Law & the Courts

The Corner

No, the Second Amendment Is Not Given Special Treatment

In the course of yet another dull, straw-clutching broadside against the right to keep and bear arms, the Atlantic’s David Frum repeats a commonly asserted myth:

That kind of supposedly defensive, actually aggressive, violence has become an even graver risk after today, in an American society that regards personal arsenals to be at least as much of a human right as the rights of free speech and peaceful assembly—and in actual practice, often a more fundamental right.

This is a popular talking point based upon a popular premise: That the Second Amendment is accorded a latitude that is no other. The trouble for Frum is that it’s nonsense. As it should be, the First Amendment is extremely broadly interpreted, to the point at which even sedition is legal unless it is accompanied by incitement to imminent violence. In recent years, the courts have prohibited the government from banning “crush” videos in which kittens are killed with stilettos; they have protected the rights of bigots to protest military funerals; and they have gutted the country’s campaign-finance laws on the (correct) grounds that they can’t be enforced without undermining core political expression. Before that, in Brandenburg v. Ohio, they had outlined speech protections that have no parallel in the history of the world.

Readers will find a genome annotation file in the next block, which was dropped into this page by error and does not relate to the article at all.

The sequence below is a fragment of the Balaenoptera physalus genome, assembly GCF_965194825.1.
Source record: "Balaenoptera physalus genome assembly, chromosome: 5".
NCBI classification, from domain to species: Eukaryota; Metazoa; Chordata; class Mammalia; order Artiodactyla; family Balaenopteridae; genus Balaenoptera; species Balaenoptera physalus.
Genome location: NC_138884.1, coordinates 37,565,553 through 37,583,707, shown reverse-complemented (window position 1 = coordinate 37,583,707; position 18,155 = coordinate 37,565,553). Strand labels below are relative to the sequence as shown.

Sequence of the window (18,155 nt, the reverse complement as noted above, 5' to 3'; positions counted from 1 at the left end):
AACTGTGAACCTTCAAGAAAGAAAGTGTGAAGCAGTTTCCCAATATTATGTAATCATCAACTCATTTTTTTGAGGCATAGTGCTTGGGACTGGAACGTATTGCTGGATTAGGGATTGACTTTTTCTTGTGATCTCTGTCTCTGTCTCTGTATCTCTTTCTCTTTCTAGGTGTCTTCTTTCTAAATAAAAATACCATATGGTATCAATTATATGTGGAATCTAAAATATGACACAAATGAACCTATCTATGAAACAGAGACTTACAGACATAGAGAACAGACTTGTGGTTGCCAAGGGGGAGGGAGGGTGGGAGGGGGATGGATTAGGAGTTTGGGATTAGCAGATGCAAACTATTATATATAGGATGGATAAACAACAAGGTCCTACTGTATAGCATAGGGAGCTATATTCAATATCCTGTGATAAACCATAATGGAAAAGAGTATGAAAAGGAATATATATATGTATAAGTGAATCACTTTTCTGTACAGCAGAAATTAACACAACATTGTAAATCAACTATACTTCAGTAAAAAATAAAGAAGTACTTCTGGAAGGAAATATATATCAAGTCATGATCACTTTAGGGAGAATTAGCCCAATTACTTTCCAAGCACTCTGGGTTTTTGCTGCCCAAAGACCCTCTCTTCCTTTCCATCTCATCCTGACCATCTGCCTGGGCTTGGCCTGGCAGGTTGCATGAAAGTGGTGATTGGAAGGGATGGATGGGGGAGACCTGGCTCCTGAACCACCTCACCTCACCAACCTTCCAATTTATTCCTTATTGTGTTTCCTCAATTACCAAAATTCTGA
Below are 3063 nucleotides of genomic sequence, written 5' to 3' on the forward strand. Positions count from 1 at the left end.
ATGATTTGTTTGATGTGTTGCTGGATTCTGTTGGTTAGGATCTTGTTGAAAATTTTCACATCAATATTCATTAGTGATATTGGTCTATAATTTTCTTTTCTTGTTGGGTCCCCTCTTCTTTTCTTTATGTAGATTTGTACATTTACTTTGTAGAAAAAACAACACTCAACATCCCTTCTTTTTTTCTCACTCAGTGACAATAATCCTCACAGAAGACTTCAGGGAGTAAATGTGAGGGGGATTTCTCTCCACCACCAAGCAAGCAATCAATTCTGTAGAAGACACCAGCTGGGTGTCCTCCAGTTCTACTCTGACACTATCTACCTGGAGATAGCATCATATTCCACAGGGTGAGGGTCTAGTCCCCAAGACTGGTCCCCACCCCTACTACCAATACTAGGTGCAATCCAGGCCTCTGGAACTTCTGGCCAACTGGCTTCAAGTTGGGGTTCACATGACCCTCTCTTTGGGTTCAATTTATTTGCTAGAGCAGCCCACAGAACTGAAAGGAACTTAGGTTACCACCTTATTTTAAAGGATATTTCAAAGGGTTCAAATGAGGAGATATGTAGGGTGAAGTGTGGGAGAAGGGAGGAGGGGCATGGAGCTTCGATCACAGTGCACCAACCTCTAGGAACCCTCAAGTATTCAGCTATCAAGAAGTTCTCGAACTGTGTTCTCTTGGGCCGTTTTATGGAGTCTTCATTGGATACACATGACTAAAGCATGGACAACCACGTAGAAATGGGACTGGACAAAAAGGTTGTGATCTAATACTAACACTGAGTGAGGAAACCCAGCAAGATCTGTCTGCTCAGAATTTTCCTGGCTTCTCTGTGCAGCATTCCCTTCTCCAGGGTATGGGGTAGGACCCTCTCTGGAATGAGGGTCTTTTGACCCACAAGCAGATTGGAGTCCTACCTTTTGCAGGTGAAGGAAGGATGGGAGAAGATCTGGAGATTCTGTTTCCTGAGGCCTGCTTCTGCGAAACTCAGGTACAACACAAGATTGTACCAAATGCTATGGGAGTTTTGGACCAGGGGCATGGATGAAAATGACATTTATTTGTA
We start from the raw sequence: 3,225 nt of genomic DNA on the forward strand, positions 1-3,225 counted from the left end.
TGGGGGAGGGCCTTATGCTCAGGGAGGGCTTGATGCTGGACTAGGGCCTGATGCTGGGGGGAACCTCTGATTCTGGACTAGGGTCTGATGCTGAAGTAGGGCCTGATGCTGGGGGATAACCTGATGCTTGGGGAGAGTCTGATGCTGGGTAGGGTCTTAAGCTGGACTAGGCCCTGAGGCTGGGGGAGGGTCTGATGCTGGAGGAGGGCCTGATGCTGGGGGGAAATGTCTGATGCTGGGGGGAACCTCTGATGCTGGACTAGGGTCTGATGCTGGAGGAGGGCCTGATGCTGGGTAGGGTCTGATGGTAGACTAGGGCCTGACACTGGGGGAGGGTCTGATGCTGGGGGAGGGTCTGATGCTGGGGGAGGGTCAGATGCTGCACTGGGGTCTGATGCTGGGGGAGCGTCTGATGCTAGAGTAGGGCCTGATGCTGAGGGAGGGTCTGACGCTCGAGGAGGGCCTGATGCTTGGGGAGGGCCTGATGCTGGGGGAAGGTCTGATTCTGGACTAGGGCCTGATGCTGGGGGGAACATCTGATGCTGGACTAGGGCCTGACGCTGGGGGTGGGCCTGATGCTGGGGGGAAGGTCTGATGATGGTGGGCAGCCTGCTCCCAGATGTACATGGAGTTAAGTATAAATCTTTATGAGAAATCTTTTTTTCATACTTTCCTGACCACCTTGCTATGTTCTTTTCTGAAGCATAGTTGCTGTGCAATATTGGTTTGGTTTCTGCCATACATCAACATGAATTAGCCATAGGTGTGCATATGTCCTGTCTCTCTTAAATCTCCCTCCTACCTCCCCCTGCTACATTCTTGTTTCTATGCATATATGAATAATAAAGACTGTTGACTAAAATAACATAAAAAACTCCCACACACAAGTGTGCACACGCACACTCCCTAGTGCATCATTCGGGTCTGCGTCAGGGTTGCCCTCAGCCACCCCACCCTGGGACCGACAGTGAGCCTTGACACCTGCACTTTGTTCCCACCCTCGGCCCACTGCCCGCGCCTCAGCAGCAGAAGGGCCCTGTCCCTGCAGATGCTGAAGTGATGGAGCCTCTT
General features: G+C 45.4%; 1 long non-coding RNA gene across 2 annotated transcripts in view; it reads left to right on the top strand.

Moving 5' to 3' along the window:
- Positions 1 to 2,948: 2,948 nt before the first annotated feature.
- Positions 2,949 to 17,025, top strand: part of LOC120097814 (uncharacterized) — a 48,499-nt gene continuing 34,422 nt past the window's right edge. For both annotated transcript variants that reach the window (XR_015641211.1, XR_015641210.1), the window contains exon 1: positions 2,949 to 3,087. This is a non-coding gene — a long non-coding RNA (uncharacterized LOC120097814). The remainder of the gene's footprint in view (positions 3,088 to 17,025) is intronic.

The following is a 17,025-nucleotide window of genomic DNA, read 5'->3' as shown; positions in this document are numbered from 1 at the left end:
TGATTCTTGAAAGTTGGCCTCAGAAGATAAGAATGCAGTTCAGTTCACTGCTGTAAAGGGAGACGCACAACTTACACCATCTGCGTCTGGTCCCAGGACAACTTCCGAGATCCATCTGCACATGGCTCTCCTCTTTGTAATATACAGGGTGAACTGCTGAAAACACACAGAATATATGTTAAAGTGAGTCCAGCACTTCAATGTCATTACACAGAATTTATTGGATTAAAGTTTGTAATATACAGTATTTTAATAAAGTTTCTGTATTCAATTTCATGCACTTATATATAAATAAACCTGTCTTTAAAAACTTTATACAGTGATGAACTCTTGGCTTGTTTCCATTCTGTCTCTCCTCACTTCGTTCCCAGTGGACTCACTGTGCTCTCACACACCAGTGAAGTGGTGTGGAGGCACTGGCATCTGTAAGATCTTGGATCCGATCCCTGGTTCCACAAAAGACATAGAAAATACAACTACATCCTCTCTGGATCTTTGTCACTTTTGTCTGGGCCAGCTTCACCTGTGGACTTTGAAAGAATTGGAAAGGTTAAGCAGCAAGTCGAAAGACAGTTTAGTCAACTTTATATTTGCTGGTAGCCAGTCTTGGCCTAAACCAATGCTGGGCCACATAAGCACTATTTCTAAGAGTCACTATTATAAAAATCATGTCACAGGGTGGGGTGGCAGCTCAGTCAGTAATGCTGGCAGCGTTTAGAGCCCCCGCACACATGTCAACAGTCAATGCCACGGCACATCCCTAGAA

Has the same thing happened for the Second, as Frum suggests? Not on your life. Indeed, Second Amendment advocates such as myself could only dream of such a trend. As is clear from his cringeworthy displays on Twitter, Frum does not have even a basic grasp of America’s gun laws, for if he did he’d understand just how ridiculous is his claim. A Second Amendment jurisprudence that echoed or exceeded the First would yield the voiding of almost every one of the thousands upon thousands of gun laws that obtain; it would put an end to all licensing, requests for “cause,” and background checks; it would nix the prior restraint rules that are imposed in many states; it would open up the right to felons, to children, and to those in institutions; and, crucially, it would mean that the courts had to use strict scrutiny when evaluating claims, rather than the thumb-on-the-scales intermediate level that they tend to opt for in cases to do with guns. In practice, the First Amendment is as close to an “unalienable right” as has ever existed; one can do very little to lose one’s shot at enjoying it. The Second, by contrast, is heavily locked down. One can argue that that’s good — or that, in practice, it’s inevitable — and one can complain that America is far more liberal on the matter of arms than every other free country. But one cannot pretend that, culturally or legally, the Second Amendment is accorded special treatment.

Unless, that is, one doesn’t care what’s true and what’s not.

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